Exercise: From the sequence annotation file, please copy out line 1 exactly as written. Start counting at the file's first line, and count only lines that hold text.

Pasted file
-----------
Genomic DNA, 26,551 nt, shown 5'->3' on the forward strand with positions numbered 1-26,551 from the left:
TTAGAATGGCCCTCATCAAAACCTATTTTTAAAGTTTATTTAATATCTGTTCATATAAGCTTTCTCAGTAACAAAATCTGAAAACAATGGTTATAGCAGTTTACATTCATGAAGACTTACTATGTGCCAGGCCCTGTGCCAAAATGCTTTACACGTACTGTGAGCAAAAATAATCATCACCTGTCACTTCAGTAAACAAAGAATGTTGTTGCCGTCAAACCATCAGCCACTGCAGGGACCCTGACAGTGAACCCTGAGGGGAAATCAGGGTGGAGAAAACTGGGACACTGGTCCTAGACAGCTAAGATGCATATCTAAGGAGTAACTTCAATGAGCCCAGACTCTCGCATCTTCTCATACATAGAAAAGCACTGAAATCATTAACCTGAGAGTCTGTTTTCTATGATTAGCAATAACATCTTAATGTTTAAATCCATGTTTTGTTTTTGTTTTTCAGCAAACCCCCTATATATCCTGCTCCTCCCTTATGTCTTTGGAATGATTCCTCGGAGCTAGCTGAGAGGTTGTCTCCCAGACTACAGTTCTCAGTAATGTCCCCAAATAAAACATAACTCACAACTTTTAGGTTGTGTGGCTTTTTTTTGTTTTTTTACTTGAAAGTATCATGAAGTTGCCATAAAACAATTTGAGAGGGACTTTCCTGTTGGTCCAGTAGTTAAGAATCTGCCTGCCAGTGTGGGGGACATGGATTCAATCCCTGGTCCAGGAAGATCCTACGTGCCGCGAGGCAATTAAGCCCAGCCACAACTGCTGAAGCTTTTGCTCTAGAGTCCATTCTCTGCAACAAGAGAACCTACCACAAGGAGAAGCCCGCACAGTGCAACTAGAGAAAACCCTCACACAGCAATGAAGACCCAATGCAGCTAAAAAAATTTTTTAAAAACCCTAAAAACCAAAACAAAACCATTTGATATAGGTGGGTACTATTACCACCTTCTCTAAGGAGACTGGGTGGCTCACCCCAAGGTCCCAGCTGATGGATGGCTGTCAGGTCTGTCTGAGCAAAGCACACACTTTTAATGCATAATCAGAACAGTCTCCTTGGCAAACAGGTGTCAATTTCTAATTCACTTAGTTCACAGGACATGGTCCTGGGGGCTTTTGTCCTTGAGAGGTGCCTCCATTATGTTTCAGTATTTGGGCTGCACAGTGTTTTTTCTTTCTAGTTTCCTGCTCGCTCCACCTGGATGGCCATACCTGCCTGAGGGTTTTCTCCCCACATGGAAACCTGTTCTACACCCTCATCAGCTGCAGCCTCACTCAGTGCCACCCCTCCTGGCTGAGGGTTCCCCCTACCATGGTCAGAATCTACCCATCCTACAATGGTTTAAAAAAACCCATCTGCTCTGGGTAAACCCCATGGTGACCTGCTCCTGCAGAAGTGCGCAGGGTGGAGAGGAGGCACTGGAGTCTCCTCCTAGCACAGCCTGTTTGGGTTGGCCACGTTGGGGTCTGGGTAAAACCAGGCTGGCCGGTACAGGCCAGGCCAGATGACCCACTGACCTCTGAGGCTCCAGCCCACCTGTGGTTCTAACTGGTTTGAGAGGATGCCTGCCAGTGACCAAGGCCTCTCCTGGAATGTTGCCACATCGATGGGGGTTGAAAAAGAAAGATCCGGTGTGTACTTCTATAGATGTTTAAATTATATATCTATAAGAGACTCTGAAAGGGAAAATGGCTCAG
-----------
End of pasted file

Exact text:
Genomic DNA, 26,551 nt, shown 5'->3' on the forward strand with positions numbered 1-26,551 from the left: